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Thursday, August 22, 2013
Gardner upgrades offensive potency

By Robert Nelson, ESPN Stats & Info

Rick Osentoski/USA TODAY SportsDevin Gardner will have a lot of responsibility in 2013 as he tries to lead Michigan to a Big Ten title.
During his time in Ann Arbor, Denard Robinson put up huge numbers, passing for 6,250 yards and rushing for an FBS-record (for a quarterback) 4,495 yards in his career.

When Robinson went down with an elbow injury against Nebraska last season, Michigan turned to Devin Gardner, and Wolverine fans got to see  a glimpse of their future. How bright is that future?

We can quantify how well Gardner performed using ESPN’s new Total QBR metric for college football, which uses all of a quarterback's plays (passing, rushing, fumbles, sacks and penalties) and accounts for the context of the game situation while adjusting for the quality of defenses faced.

In five games last season, Gardner had a Total QBR of 90.6. Gardner did not have enough plays to qualify for the Total QBR season title, but among players with at least 175 action plays, he had the highest Total QBR in the country. Johnny Manziel (90.5) and Marcus Mariota (87.3) both finished the season with lower Total QBRs than Gardner.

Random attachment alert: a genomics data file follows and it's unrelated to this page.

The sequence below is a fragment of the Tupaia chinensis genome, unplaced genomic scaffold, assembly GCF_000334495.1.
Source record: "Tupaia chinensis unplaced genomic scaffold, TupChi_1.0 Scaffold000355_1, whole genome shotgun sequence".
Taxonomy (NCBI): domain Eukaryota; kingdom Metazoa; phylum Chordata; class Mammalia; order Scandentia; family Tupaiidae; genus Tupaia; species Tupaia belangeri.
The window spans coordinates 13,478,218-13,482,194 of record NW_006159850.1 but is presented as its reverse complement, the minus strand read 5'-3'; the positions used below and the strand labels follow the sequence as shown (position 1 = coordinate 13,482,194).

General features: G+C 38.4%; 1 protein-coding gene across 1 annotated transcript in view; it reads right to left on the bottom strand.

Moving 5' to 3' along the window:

A big reason the metrics love Gardner is because of  his play in the red zone and on third down. Throw in the emergence of Jeremy Gallon, and Michigan fans have good reason to believe Gardner will be an upgrade over Robinson at quarterback.

Red-zone efficiency
Simply put, the Michigan offense excelled in the red zone with Gardner at quarterback, scoring on all 18 trips inside its opponents’ 20, including 15 touchdowns.

Of those 15 touchdowns, Gardner accounted for 13 scores (six passing, seven rushing) while completing 67 percent of his passes and not throwing a single interception.

In the eight games Robinson started, the Michigan offense scored a touchdown on just half of its 28 red-zone trips.

Third-down passing
Eight of Gardner’s 11 passing touchdowns last season came on third down. In his last two seasons combined, Robinson threw eight touchdowns on third down.

In addition to throwing more passing touchdowns on third down than Robinson last season, Gardner threw fewer interceptions, completed a higher percentage of his passes and averaged almost twice as many yards per attempt.

Gardner also ran for more touchdowns on third down than Robinson, who dazzled Michigan fans with his legs during his career.

Emergence of Gallon
With Gardner at quarterback in Michigan’s final five games of the season, Gallon caught 31 passes and three touchdowns. In Michigan’s first eight games, Gallon had 18 catches and one touchdown.

Gardner completed 66 percent of his passes when targeting Gallon, including six passes of 30 or more yards. Gallon went from a relative unknown to one of 75 players selected to the preseason watch list for the Biletnikoff Award, which honors the nation’s top receiver, and is the unquestioned No. 1 receiver for the Wolverines.

Gardner and Michigan will be tested early when Notre Dame visits the Big House on Sept. 7 (8 p.m. ET, ESPN). In last season’s loss to the Irish, the Wolverines did not score in six trips to the red zone.

Maybe Gardner will be the difference this time around.